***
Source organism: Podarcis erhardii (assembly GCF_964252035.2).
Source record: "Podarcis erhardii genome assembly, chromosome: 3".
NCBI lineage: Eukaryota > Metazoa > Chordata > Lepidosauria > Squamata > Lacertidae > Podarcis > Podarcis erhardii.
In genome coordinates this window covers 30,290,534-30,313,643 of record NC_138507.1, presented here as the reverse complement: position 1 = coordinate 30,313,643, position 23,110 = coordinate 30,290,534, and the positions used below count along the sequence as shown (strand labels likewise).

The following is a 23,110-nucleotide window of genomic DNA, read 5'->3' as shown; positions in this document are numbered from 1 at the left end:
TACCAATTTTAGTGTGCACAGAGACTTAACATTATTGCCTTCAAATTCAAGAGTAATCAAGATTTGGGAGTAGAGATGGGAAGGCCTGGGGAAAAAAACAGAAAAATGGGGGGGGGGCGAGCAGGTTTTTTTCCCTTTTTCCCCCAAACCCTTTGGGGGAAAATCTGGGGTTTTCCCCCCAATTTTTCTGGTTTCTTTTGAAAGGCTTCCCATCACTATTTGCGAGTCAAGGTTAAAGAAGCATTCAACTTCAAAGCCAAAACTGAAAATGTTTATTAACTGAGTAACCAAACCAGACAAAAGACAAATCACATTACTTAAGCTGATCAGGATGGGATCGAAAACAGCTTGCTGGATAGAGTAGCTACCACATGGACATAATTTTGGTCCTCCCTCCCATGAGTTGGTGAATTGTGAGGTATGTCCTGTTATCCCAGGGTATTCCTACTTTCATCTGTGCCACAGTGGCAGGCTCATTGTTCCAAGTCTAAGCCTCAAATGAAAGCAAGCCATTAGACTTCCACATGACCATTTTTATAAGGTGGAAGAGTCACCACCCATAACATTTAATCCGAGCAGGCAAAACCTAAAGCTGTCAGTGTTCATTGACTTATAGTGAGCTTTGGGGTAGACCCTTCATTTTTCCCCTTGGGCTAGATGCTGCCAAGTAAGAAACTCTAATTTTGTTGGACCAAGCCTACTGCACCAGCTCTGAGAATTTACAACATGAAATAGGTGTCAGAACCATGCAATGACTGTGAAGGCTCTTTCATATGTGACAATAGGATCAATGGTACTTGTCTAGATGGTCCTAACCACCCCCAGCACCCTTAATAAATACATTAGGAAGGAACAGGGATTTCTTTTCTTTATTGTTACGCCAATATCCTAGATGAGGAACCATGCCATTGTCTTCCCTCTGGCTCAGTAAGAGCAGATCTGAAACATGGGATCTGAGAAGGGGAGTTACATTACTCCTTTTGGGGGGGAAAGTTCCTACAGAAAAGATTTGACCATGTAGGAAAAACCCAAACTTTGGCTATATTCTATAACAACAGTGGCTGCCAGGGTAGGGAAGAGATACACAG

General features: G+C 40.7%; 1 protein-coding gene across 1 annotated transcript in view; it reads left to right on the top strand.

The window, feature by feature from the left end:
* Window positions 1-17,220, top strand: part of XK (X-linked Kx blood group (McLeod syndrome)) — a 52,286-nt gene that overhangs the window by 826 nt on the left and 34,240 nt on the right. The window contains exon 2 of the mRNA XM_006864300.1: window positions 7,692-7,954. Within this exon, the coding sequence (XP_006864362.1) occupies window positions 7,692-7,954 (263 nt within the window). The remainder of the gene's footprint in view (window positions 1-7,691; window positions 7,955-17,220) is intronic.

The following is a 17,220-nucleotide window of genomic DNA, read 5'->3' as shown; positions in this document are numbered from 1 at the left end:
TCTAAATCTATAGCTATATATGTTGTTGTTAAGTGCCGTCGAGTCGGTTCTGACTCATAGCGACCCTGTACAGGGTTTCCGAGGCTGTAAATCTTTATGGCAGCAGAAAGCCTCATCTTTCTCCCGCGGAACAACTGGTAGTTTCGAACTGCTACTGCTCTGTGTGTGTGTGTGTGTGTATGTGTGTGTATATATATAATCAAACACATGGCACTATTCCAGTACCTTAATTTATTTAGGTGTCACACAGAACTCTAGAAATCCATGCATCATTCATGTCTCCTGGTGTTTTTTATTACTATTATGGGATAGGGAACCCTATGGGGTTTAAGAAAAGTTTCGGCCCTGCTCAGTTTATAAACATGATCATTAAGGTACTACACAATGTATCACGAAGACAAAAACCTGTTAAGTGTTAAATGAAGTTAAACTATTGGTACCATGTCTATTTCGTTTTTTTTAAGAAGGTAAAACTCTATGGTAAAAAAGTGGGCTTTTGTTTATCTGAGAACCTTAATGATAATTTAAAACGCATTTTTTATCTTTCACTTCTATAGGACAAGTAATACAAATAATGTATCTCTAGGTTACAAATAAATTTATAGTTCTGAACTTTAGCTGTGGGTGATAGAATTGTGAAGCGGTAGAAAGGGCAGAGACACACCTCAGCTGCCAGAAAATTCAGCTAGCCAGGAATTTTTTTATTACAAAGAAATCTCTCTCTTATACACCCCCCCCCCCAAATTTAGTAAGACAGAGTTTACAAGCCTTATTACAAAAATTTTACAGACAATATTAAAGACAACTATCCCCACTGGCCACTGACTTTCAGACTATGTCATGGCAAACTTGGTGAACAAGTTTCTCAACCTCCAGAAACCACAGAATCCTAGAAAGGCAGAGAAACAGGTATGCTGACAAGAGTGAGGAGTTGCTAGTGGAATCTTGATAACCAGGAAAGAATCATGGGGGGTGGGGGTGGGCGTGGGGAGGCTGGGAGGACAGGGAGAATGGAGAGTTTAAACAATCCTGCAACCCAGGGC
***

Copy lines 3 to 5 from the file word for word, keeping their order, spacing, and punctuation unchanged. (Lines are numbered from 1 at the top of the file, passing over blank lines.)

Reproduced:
NCBI lineage: Eukaryota > Metazoa > Chordata > Lepidosauria > Squamata > Lacertidae > Podarcis > Podarcis erhardii.
In genome coordinates this window covers 30,290,534-30,313,643 of record NC_138507.1, presented here as the reverse complement: position 1 = coordinate 30,313,643, position 23,110 = coordinate 30,290,534, and the positions used below count along the sequence as shown (strand labels likewise).

The following is a 23,110-nucleotide window of genomic DNA, read 5'->3' as shown; positions in this document are numbered from 1 at the left end: